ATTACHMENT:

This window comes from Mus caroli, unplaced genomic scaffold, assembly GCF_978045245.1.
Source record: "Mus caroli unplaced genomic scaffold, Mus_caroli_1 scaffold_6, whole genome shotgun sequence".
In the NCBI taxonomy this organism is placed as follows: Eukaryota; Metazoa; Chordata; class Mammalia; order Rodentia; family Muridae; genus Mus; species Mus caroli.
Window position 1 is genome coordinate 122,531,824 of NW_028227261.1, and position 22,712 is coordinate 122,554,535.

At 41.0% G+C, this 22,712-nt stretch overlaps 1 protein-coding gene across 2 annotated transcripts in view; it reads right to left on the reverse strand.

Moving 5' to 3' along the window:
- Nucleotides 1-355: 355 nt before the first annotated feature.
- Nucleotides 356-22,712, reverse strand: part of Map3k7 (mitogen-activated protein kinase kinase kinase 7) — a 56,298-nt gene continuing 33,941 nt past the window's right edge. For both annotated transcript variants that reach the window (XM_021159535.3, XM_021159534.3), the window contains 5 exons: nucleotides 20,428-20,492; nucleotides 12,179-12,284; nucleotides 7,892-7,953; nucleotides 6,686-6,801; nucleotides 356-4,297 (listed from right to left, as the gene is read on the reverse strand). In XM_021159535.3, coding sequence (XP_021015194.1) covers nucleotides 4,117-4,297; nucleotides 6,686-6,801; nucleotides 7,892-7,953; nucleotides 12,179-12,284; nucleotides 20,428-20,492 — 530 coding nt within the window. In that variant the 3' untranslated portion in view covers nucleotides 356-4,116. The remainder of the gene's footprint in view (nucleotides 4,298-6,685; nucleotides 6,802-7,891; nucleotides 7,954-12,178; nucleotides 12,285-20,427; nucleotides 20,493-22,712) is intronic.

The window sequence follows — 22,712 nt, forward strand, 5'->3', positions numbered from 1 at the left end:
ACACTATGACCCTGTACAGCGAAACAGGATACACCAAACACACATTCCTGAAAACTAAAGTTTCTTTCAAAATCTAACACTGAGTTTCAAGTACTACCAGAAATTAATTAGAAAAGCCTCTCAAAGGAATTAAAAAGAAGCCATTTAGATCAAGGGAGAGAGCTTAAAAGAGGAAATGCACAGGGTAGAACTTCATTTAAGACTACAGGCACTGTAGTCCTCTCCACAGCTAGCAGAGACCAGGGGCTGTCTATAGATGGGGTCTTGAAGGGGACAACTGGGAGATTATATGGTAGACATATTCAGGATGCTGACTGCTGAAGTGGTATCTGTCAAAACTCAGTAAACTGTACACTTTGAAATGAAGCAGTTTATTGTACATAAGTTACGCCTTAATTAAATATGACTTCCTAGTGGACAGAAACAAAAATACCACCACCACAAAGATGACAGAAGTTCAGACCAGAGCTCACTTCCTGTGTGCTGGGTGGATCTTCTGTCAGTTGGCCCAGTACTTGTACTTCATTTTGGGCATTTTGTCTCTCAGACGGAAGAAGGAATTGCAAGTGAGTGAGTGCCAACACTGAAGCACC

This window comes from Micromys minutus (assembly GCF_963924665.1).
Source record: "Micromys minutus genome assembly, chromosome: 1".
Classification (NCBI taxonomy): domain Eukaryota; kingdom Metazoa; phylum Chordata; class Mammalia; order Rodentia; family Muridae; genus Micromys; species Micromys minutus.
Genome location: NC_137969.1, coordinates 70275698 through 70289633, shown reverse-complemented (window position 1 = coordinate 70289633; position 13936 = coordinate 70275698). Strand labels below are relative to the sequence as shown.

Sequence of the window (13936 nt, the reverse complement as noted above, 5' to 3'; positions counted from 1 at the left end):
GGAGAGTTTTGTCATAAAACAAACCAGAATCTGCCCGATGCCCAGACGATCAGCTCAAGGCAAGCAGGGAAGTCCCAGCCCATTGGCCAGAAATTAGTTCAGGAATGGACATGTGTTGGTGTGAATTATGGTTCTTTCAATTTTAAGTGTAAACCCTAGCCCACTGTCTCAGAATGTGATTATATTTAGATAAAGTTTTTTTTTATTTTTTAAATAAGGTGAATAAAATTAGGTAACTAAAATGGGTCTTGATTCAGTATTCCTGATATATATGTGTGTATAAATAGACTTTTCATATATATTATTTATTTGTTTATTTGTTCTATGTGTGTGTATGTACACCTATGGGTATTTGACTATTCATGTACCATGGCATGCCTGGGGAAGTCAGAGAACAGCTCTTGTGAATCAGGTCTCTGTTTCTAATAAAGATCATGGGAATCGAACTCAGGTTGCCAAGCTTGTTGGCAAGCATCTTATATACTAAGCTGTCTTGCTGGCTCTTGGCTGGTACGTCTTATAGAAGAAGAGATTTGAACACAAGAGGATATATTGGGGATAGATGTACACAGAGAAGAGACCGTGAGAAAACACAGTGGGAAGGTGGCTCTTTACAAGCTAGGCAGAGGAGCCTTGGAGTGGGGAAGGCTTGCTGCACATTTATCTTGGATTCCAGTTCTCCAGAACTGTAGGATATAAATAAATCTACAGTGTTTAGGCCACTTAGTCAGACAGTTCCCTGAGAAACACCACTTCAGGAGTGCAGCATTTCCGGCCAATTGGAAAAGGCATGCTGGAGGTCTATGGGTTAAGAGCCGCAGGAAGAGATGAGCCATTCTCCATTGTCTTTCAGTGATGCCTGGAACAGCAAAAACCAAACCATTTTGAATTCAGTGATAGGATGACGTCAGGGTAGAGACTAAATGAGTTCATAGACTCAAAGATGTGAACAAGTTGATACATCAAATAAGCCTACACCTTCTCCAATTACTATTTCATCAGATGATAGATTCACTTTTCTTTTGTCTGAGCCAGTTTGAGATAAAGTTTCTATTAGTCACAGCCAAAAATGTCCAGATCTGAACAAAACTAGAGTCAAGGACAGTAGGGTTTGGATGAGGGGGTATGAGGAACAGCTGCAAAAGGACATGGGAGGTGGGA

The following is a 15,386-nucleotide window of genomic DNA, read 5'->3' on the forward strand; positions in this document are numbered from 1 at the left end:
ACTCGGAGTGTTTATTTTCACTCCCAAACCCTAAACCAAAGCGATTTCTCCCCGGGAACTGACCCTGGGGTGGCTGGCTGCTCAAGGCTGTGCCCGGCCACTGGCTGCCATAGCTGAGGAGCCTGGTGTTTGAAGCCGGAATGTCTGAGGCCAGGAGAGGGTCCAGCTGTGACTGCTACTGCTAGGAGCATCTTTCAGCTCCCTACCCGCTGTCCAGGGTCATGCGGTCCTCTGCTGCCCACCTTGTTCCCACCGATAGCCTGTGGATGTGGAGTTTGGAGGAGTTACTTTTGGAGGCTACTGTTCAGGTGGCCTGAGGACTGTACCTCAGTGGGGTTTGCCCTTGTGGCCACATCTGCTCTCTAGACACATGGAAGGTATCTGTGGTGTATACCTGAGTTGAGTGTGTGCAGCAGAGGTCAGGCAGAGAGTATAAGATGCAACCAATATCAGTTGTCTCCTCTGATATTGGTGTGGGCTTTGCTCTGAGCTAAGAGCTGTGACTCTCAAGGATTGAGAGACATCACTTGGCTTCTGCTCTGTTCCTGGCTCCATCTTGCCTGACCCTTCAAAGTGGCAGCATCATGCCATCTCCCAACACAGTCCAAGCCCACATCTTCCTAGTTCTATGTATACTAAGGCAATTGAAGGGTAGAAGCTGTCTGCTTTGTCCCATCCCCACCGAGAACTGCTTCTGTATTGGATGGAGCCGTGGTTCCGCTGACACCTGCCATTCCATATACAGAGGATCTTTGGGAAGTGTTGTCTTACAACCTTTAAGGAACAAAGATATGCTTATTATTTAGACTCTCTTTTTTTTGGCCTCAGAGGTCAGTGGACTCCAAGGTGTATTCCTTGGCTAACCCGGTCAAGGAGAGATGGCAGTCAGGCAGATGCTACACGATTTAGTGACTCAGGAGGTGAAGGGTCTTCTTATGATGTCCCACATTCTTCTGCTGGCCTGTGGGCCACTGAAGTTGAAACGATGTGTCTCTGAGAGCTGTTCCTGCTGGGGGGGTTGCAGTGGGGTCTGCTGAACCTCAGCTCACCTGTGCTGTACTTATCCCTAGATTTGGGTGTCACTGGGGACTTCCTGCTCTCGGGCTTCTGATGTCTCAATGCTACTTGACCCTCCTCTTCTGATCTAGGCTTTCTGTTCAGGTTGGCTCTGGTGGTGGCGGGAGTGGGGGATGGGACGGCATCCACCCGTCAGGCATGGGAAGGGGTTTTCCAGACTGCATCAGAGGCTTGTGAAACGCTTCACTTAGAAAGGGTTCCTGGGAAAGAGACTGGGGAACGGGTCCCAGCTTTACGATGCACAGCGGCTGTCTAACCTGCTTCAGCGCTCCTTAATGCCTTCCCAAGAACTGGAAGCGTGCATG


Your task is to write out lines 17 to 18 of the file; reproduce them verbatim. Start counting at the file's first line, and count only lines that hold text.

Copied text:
The following is a 15,386-nucleotide window of genomic DNA, read 5'->3' on the forward strand; positions in this document are numbered from 1 at the left end:
ACTCGGAGTGTTTATTTTCACTCCCAAACCCTAAACCAAAGCGATTTCTCCCCGGGAACTGACCCTGGGGTGGCTGGCTGCTCAAGGCTGTGCCCGGCCACTGGCTGCCATAGCTGAGGAGCCTGGTGTTTGAAGCCGGAATGTCTGAGGCCAGGAGAGGGTCCAGCTGTGACTGCTACTGCTAGGAGCATCTTTCAGCTCCCTACCCGCTGTCCAGGGTCATGCGGTCCTCTGCTGCCCACCTTGTTCCCACCGATAGCCTGTGGATGTGGAGTTTGGAGGAGTTACTTTTGGAGGCTACTGTTCAGGTGGCCTGAGGACTGTACCTCAGTGGGGTTTGCCCTTGTGGCCACATCTGCTCTCTAGACACATGGAAGGTATCTGTGGTGTATACCTGAGTTGAGTGTGTGCAGCAGAGGTCAGGCAGAGAGTATAAGATGCAACCAATATCAGTTGTCTCCTCTGATATTGGTGTGGGCTTTGCTCTGAGCTAAGAGCTGTGACTCTCAAGGATTGAGAGACATCACTTGGCTTCTGCTCTGTTCCTGGCTCCATCTTGCCTGACCCTTCAAAGTGGCAGCATCATGCCATCTCCCAACACAGTCCAAGCCCACATCTTCCTAGTTCTATGTATACTAAGGCAATTGAAGGGTAGAAGCTGTCTGCTTTGTCCCATCCCCACCGAGAACTGCTTCTGTATTGGATGGAGCCGTGGTTCCGCTGACACCTGCCATTCCATATACAGAGGATCTTTGGGAAGTGTTGTCTTACAACCTTTAAGGAACAAAGATATGCTTATTATTTAGACTCTCTTTTTTTTGGCCTCAGAGGTCAGTGGACTCCAAGGTGTATTCCTTGGCTAACCCGGTCAAGGAGAGATGGCAGTCAGGCAGATGCTACACGATTTAGTGACTCAGGAGGTGAAGGGTCTTCTTATGATGTCCCACATTCTTCTGCTGGCCTGTGGGCCACTGAAGTTGAAACGATGTGTCTCTGAGAGCTGTTCCTGCTGGGGGGGTTGCAGTGGGGTCTGCTGAACCTCAGCTCACCTGTGCTGTACTTATCCCTAGATTTGGGTGTCACTGGGGACTTCCTGCTCTCGGGCTTCTGATGTCTCAATGCTACTTGACCCTCCTCTTCTGATCTAGGCTTTCTGTTCAGGTTGGCTCTGGTGGTGGCGGGAGTGGGGGATGGGACGGCATCCACCCGTCAGGCATGGGAAGGGGTTTTCCAGACTGCATCAGAGGCTTGTGAAACGCTTCACTTAGAAAGGGTTCCTGGGAAAGAGACTGGGGAACGGGTCCCAGCTTTACGATGCACAGCGGCTGTCTAACCTGCTTCAGCGCTCCTTAATGCCTTCCCAAGAACTGGAAGCGTGCATG